GRADUATION – movie review

  • GRADUATION (Bacalaureat)

    Sundance Selects
    Reviewed by: Harvey Karten, CompuServe Film d-based on Rotten Tomatoes
    Grade: B+
    Director:  Christian Mungiu
    Written by: Christian Mungiu
    Cast: Adrian Titieni, Maria Dragus, Lia Bugnar, Malina Manovici, Vlad Ivanov, Gelu Colceag
    Screened at: Dolby24, NYC, 3/15/17
    Opens: April 7, 2017

    If Christian Mungiu believes that corruption in government and dysfunction in society are unique to Romania, he is wrong.  If he believes that only politicians in Romania lie, I’m guessing that he’s wrong again.  But of course he is not naïve, and presumably he believes that the hanky-panky going on in his Eastern Europe country knows no boundaries.  That’s what makes “Graduation” universal in its truths.

    Recall that Mungiu’s masterwork, “4 Months, 3 Weeks and 2 days,” which focused on the opportunism of the then Communist government’s ban on abortion, showed not only what happens when women go to metaphoric back alleys as they inevitably will where abortion is illegal but also what takes place when an ideological frame of mind clashes with the realities of human nature.  And that’s why hard-line Communism has failed and is generally despised everywhere that major social engineering has been invoked.

    The people of Romania now are free of Communism legally but still harbor a mind-set today that has been carried over from the bad years of the Ceausecui government which lasted from 1967 to 1989.  Money is delivered under the table, illegal deals are made accordingly, and society suffers.  To afford us a physical look at a society’s soullessness, Mungiu gives us a car-eye view of the ugliness of the landscape, not in Bucharest but in the small Transylvanion town where the first thing you may think of when you see the construction is that this must have been planned by Communist bureaucrats.

    The principal character, forty-nine year old thick-set Dr. Romeo Aldea (Adrian Titieni) lives with his phlegmatic wife Magda (Lia Bugnar) and seventeen-year-old brilliant daughter Eliza (Maria Dragus).  On the way to school Eliza fights off a rapist, her injury treated by a cast on the arm. But she is traumatized days before taking the most important exam in her life: one that can ratify a scholarship she won for a university in the UK.  Her father, who had left Romania when it was Communist but returned to his regret, will do anything to give the young woman a start in life in the UK which he considers “civilized” when compared to his own country.  He arranges deals by which Vice Mayor Bulai (Petre Ciubotaru), needing a liver transplant to save his life, is kicked to the top of the waiting list and, in return, Eliza will be graded by a teacher who “leniency” has been bought.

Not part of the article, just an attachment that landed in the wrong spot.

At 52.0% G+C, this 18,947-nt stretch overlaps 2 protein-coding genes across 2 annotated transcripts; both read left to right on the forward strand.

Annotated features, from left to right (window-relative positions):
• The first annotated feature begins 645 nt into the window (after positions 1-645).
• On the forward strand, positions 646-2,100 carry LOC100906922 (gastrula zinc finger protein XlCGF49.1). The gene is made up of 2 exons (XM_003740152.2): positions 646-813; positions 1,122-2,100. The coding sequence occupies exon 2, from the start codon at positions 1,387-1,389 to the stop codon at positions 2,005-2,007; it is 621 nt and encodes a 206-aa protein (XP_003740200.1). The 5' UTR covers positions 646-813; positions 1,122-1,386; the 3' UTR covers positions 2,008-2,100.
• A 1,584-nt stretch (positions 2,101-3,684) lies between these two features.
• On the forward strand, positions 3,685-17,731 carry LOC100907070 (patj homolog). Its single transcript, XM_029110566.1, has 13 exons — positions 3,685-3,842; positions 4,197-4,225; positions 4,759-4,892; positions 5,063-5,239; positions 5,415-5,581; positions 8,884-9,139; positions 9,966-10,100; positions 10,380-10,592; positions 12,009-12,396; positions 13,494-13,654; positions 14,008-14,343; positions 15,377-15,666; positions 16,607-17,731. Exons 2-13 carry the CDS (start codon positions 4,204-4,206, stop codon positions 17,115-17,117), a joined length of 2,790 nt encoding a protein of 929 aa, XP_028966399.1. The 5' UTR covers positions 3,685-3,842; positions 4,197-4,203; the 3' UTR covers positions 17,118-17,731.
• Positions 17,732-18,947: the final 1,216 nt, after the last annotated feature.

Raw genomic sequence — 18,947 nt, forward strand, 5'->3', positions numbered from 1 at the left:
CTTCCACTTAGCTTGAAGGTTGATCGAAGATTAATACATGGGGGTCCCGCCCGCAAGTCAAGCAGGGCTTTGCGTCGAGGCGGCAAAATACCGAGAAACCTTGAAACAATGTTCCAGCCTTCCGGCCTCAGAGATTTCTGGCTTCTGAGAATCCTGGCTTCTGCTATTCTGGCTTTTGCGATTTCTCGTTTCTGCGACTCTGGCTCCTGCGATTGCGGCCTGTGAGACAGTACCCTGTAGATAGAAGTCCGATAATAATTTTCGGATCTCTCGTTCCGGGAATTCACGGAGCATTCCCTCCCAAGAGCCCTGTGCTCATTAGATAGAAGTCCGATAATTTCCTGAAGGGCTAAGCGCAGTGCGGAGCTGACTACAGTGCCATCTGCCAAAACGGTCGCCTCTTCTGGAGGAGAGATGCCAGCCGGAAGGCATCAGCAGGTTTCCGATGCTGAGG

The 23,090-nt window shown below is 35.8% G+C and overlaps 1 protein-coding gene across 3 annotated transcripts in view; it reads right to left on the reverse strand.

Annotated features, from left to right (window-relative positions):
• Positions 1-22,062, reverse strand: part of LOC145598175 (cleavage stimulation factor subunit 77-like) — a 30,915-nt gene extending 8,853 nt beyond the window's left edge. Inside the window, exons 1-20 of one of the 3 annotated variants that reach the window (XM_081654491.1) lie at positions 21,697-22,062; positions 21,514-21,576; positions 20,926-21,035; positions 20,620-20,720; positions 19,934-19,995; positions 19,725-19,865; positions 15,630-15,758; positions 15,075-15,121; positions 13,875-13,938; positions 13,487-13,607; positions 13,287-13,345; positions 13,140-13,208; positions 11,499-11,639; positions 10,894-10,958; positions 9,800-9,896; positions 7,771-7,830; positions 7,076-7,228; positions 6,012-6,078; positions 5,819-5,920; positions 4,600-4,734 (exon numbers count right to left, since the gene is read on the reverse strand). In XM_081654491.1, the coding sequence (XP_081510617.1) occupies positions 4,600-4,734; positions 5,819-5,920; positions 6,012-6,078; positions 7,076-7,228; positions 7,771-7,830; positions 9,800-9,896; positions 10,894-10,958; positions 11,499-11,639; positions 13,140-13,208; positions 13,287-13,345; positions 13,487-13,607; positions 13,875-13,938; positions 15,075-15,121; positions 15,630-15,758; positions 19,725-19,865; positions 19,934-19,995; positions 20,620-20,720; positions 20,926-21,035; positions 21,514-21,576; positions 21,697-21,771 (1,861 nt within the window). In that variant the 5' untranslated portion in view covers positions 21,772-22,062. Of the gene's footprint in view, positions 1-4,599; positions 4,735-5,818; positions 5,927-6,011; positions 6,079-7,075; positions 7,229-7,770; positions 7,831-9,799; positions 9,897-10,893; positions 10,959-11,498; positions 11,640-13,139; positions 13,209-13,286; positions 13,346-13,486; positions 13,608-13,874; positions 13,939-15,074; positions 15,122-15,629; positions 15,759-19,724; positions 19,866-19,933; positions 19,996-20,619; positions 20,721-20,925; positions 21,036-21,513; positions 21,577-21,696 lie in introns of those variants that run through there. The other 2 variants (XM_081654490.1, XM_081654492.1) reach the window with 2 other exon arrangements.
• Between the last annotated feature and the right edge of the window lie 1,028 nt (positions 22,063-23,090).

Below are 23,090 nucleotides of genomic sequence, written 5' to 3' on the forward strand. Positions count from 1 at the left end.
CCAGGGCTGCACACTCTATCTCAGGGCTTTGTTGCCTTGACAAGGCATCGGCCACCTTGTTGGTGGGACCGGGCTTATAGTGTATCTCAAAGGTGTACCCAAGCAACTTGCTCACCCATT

Heading a family whose dysfunction could be called a metaphor for the whole society, Romeo Aldea, who receives a meager salary from his hospital, has been openly carrying on an affair with a teacher, Sandra (Malina Manovici), though you can’t blame him given the sloth-like character of his miserable wife.

    Mangiu, who received the award at Cannes for Best Director, successfully shows us the struggle between those who will do anything go achieve their goals and to hell with society, and those who would prefer to stay ethical even frustrating those goals. Despite his disgust with Romanian society, Dr. Aldrea is contributing to that dysfunction by his wheeling and dealing, even when his daughter shows that she would rather remain in their crummy little town as long as the rules are followed.  When the small son of his girlfriend throws rocks in a playground when kids broke into his line, the doctor, who is minding him for a few hours, has to explain why you don’t take such actions even to counter illegal activities.  The boy wants to know why the other kid’s behavior should be tolerated, since aren’t we supposed to play by the rules?  The doctor, by agreeing with young Matei (David Hodorog) of course demonstrates his hypocrisy to the movie audience.

    Behind the lens, Tudor Vladimar Panduru manipulates a hand-held camera to give the film immediacy while at the same time capturing the ugliness of the landscape.  Acting is superb, and the though the screenplay by the director is stronger on dialogue than on physical action, the over two-hours pass quickly.

    Unrated.  128 minutes.  © Harvey Karten, Member, New York Film Critics Online
    Comments, readers?  Agree? Disagree? Why?

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